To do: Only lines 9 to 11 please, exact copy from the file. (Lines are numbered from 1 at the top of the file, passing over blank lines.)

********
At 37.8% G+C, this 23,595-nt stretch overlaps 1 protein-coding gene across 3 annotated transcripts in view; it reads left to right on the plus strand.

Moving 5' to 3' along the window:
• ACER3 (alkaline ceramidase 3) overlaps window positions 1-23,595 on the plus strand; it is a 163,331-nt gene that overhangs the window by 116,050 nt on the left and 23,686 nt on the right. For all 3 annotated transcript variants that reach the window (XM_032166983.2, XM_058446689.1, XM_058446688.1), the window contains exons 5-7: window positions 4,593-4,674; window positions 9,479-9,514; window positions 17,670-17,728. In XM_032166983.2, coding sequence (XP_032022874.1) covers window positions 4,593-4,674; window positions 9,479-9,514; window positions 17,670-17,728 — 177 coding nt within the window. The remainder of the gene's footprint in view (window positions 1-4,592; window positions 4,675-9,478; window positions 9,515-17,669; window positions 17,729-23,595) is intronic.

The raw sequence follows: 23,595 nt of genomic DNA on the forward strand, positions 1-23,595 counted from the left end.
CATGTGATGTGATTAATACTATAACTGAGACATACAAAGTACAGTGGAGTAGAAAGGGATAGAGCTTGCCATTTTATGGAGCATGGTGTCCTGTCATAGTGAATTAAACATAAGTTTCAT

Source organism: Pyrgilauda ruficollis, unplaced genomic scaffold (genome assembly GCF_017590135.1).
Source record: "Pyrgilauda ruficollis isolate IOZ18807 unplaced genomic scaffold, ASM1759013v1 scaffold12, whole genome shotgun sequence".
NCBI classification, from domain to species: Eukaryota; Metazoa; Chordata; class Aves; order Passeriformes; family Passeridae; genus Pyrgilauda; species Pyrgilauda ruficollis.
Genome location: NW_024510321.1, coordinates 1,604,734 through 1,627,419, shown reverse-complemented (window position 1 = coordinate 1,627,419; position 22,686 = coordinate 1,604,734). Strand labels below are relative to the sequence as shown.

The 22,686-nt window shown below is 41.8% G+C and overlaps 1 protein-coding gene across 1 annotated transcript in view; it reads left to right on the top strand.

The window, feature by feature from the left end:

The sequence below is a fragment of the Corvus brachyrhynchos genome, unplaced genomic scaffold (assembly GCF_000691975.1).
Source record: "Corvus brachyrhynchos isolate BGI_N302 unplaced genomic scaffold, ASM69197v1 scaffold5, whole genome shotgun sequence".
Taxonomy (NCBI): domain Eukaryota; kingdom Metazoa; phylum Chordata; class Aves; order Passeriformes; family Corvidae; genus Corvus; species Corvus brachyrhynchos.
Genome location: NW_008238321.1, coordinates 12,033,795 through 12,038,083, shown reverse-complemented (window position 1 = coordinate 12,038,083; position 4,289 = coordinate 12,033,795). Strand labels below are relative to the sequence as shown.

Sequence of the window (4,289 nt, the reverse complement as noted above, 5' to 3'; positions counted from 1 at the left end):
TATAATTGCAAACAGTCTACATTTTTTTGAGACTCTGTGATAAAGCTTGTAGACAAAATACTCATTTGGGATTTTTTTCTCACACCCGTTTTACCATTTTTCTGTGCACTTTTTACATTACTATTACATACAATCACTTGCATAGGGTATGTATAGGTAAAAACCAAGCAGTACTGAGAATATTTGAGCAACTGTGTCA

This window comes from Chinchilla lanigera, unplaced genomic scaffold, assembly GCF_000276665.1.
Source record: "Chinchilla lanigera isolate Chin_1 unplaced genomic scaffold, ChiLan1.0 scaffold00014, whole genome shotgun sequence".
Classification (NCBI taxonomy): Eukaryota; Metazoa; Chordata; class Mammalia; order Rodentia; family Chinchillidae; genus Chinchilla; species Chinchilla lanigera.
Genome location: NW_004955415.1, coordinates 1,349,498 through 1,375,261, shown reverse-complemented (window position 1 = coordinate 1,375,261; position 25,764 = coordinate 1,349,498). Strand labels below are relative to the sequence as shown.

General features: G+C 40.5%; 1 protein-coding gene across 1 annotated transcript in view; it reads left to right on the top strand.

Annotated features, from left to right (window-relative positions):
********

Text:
Genome location: NW_024510321.1, coordinates 1,604,734 through 1,627,419, shown reverse-complemented (window position 1 = coordinate 1,627,419; position 22,686 = coordinate 1,604,734). Strand labels below are relative to the sequence as shown.

The 22,686-nt window shown below is 41.8% G+C and overlaps 1 protein-coding gene across 1 annotated transcript in view; it reads left to right on the top strand.

The window, feature by feature from the left end: